Are you ready to rumble?
Famous words, to say the least. And words that were proposed to me as I boarded a plane recently bound for Orlando, Fla., where World Wrestling Entertainment was hosting its annual Royal Rumble, one of its marquee events and the one that officially kicks off WrestleMania season.
Yes, yes, I thought, I am ready to rumble.
I was, after all, part of a small contingent of international media afforded the opportunity to experience the Rumble weekend, along with a tour of the WWE’s state-of-the-art Performance Center, where it trains its future talent and nurtures its current crop of stars, among other things. The weekend was to see us get a private tour of the facility, attend the television tapings for the company’s hottest wrestling product, NXT, and then attend the Royal Rumble.
To say I was excited would be akin to calling Wayne Gretzky a decent hockey player.
So after boarding my plane in Ottawa, I was off.
Friday brought with it the busiest day of the weekend, with the media gathering Friday morning at the hotel to set off to for the Performance Center, where we would get a personalized tour led by the centre’s head coach Matt Bloom. Bloom, for the wrestling aficianados out there, is a nearly lifelong wrestling talent himself, having portrayed the likes of A-Train, Albert of Test & Albert (T&A in the edgier Attitude Era) and most recently Tensai. Bloom is a hulking man, standing well over six feet tall and owning the room like few others. But he’s also eloquent, friendly and well spoken.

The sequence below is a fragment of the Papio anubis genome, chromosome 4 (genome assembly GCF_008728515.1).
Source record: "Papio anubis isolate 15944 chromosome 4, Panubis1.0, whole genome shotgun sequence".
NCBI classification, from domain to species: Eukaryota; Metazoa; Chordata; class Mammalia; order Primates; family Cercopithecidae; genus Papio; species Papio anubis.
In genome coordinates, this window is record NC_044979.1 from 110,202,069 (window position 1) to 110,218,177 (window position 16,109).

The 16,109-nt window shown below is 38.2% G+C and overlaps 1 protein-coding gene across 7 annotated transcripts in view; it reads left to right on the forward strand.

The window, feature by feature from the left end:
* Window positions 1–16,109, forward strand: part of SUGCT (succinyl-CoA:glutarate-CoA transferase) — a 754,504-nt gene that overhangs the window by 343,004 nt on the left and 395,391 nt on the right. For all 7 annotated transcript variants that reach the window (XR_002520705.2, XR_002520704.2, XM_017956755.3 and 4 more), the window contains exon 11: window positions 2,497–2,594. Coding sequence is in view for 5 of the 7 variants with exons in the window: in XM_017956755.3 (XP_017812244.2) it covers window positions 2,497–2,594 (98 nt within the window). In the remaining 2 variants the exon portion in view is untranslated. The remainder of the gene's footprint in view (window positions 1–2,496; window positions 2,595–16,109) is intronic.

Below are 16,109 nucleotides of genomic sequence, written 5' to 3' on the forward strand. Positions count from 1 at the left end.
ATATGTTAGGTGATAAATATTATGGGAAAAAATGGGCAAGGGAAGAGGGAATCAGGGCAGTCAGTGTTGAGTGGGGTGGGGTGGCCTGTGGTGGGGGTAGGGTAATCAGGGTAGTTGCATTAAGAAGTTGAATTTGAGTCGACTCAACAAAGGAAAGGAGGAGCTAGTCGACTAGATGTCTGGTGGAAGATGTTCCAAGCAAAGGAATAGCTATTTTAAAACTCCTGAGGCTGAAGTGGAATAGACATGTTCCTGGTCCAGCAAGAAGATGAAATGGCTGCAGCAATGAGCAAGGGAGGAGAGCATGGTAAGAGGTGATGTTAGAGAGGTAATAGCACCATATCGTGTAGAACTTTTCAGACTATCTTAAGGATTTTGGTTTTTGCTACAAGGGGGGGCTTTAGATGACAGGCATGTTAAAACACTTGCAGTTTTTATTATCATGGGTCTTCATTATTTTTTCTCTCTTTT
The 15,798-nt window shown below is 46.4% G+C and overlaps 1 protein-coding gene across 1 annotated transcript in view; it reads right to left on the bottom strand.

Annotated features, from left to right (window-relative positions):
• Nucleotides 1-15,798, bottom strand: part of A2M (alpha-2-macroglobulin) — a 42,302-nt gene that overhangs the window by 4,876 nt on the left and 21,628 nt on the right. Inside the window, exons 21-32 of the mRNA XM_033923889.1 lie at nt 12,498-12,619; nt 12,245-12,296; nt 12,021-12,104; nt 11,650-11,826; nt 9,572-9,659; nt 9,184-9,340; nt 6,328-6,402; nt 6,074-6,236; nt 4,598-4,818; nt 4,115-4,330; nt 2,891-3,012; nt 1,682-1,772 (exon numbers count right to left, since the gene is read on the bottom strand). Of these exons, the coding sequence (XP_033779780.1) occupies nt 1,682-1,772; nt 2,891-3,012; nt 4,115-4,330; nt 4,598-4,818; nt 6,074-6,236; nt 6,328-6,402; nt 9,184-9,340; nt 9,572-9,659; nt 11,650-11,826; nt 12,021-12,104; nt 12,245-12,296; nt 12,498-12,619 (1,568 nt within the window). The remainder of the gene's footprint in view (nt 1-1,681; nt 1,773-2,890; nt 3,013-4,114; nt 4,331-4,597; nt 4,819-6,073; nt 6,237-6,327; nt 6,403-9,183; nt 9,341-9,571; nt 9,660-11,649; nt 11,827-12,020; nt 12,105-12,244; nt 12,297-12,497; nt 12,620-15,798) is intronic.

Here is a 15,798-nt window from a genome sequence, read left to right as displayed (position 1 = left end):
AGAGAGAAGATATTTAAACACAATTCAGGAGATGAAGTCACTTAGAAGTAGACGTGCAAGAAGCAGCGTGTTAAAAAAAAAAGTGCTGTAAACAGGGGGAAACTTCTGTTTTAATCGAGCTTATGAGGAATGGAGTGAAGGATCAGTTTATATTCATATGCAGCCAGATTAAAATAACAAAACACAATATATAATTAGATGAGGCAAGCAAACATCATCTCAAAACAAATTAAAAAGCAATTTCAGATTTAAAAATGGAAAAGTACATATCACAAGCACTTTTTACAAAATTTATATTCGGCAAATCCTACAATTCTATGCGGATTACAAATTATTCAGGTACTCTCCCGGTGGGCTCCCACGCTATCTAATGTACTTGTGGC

He greeted us upon our arrival. What followed was a total tour of the facility, complete with a green screen room for promos, a fitness centre devised by WWE legend and current executive Paul (Triple H) Levesque, seven rings, a staffed medical facility and live camera feeds into the offices of WWE Chairman Vince McMahon and Levesque.
If the brain stimulation of what you’re witnessing isn’t enough, adorning the walls around the facility are photos of legendary wrestlers that would motivate even the laziest of wannabes. Pictures of Ricky Steamboat, The Undertaker, Dusty Rhodes, Ric Flair, along with posters of pay-per-views, are no doubt strategically placed as motivation for the aspiring wrestler. There’s even the original ring bell from WrestleMania 1 at Madison Square Garden hanging above the door to the lunch room area.
As Bloom leads us from room to room, describing in vivid detail the intended function of each room at the facility, a group of a dozen or so wrestlers-in-training are being put through the paces inside one of the rings, either an intentional display put on solely for the purpose of the international guests or a nice coincidence. The pounding of bodies on the canvas, over and over and over, at times challenges even the very audible Bloom.
To our delight, one of the WWE media relations people arranges an impromptu visit from Levesque himself, who was, little did we know then, having a workout in preparation of his appearance (and subsequent victory) in the Rumble in two days time. Media gathered around the man known as Triple H to pose for a group photo, then individual pics, before he resumed his workout.
Bloom explained that what was happening in the development centre could all be seen live via camera in the Stamford, Conn., offices of chairman McMahon and Levesque, no doubt added incentive, and stress, for any talent who steps inside an NXT squared circle.
Before the conclusion of the tour, media were offered the chance to make their WWE entrance debuts thanks to a makeshift ramp entrance, complete with curtains. One by one, we took turns making our entrances, as Bloom and the aforementioned trainees either chanted, cheered or booed from inside the ring. A WWE photographer took pics as we all came out, some as babyfaces (good), others as heels (bad guys).